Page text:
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In a bid to cut down on bureaucracy, the mayor of Paris has scrapped an arcane law that required bakers to inform city hall anytime they wanted to close up shop.

When the measure was passed by the Assemblee Nationale, or French parliament, in 1790, lawmakers wanted to make sure certain situations never repeated themselves. A long-term bread shortage, for example, was one of the factors that led to the 1789 French revolution, according to Stephanie Paul, a historian and Paris tour guide.

Stephen Hawking, who once stunned the scientific community by saying that black holes emit radiation, expounded on another groundbreaking theory on Tuesday.

The decision clock is ticking for Vice President Biden to decide about a presidential run — and history hasn't been kind to past candidates who waited until the last minute.

Recent campaigns are littered with would-be front-runners who tried to wait it out and seize late momentum. Instead, they ended up as has-beens.

In the 2004 election cycle, Gen. Wesley Clark didn't enter the contest until September. He was leading the Democratic polls then, but rapidly fell once he became an official candidate.

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TERRY GROSS, HOST:

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TERRY GROSS, HOST:

Doctors' practices are increasingly trying to reach their patients online. But don't expect your doctor to "friend" you on Facebook – at least, not just yet.

When billionaire developer Donald Trump entered the presidential race two months ago, he drew a sharp line between other candidates — needy candidates, always trading favors for money — and himself.

"I'm really rich. I assure you of that," he said as supporters cheered. "And by the way, I'm not even saying that in a bragga — that's the kind of mindset, that's the kind of thinking, you need for this country."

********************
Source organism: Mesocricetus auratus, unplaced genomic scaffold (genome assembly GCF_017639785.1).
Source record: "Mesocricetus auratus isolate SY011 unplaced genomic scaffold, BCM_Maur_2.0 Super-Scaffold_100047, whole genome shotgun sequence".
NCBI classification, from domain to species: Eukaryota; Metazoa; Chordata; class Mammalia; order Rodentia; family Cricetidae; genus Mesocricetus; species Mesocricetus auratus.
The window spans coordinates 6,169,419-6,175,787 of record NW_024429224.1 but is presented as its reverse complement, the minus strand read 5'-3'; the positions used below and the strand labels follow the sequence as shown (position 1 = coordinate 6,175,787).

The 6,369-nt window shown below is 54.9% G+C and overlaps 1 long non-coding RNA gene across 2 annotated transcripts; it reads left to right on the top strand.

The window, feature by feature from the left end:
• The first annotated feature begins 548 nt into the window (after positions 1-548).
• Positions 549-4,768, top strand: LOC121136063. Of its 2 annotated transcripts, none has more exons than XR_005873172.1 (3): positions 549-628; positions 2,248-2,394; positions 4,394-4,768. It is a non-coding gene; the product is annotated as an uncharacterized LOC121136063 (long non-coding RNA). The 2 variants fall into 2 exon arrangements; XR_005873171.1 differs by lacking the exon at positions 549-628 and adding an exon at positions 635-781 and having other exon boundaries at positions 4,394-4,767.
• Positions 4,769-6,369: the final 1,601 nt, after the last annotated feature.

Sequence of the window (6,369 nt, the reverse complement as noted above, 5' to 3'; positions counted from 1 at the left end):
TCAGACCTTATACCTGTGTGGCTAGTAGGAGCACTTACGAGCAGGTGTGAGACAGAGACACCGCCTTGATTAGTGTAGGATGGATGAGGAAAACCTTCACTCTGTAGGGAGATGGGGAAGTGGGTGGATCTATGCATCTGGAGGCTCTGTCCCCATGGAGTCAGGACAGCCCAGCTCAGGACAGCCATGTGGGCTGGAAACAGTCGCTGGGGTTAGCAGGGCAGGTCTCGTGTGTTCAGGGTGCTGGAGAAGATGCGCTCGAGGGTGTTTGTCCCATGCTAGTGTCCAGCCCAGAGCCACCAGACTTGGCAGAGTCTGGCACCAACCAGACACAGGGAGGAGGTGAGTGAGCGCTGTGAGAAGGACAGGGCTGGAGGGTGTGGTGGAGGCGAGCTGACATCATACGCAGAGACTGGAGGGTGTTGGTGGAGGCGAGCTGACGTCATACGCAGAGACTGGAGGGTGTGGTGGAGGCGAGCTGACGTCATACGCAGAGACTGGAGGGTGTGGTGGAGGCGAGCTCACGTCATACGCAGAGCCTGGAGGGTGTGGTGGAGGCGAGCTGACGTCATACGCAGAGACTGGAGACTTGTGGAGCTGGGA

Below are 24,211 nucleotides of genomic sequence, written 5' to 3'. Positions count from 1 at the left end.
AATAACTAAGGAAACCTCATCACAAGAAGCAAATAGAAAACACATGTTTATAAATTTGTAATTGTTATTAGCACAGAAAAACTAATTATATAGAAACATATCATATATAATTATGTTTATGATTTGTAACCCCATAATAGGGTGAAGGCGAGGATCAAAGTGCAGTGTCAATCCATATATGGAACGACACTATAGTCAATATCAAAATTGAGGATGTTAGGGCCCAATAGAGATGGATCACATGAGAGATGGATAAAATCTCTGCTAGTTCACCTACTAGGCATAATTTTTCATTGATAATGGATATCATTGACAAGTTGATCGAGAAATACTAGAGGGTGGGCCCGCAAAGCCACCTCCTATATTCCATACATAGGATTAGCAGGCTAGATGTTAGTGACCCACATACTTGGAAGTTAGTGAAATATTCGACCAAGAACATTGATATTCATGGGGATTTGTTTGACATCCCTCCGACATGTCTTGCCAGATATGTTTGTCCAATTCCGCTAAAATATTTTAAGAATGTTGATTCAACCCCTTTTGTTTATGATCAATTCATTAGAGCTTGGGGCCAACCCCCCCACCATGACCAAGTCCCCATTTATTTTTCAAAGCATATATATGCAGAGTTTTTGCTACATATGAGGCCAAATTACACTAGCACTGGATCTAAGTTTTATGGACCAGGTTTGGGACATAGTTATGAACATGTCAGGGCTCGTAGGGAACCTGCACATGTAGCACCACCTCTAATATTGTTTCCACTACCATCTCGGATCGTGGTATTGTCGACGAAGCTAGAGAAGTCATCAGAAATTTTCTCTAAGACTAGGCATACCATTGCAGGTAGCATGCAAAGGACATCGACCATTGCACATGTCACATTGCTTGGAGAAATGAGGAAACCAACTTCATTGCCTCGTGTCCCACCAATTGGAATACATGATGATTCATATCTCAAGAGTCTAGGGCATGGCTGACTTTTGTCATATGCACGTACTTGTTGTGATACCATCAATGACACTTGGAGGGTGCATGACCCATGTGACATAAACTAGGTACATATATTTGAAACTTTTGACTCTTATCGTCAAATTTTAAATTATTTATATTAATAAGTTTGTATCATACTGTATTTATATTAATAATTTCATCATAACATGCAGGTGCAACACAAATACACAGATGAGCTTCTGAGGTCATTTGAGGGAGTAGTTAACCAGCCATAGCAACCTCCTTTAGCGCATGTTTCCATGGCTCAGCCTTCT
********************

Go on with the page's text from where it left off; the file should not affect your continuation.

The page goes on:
Between 5,000 and 8,000 Syrian refugees will be welcomed into the U.S. next year, officials said Monday.

Calling the U.S. a "leader" in resettling refugees, State Department spokesman John Kirby said the U.N. refugee agency has referred 15,000 Syrian refugees to the U.S., according to AFP News Agency.

If you've ever been to a museum with a child, this video probably represents your worst nightmare:

It shows a 12-year-old boy in Taiwan trip and stumble onto a 350-year-old Paolo Porpora oil on canvas painting called Flowers. The boy ripped a fist-sized hole in the painting, which is valued at $1.5 million.

Oops.

When listeners aren't writing to NPR to comment on a story, they mostly just want to know what music was played between segments. We call those buttons or breaks or deadrolls, and they give a breath after reporting a tragedy, lighten the mood after you most definitely cried during StoryCorps, or seize a moment to be ridiculously cheeky. How could you not play Katy Perry's "Hot N Cold" following a story about why women shiver in the office?

After three days of talks and a standoff that escalated into an exchange of artillery fire, North and South Korea have come to a detente.

South Korea has agreed to stop blaring propaganda from speakers across the border and the North has agreed to lift its semi-war status.

Reporting from Seoul, Haeryun Kang filed this update for our Newscast unit:

Please read the following two sentences carefully. Choose which is correct, A or B.

A. According to a brand-new national poll, two-thirds of the American public supports annual federal testing, and 59 percent oppose letting students opt out of tests, while only 1 in 4 supports opting out.

B. According to a brand-new national poll, two-thirds of the American public thinks there is too much testing in schools. As for opt-outs, they are split, with 44 percent opposing it and 41 percent supporting it.

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Despite another bloody day on the Chinese markets, stocks around the world stabilized on Tuesday.

The Shanghai Composite continued its slide, ending the day 7.6 percent lower and below 3,000 for the first time since December. The plunge is the biggest since 1996. The European markets, however, seemed to shrug off the Chinese rout.

The Wall Street Journal reports: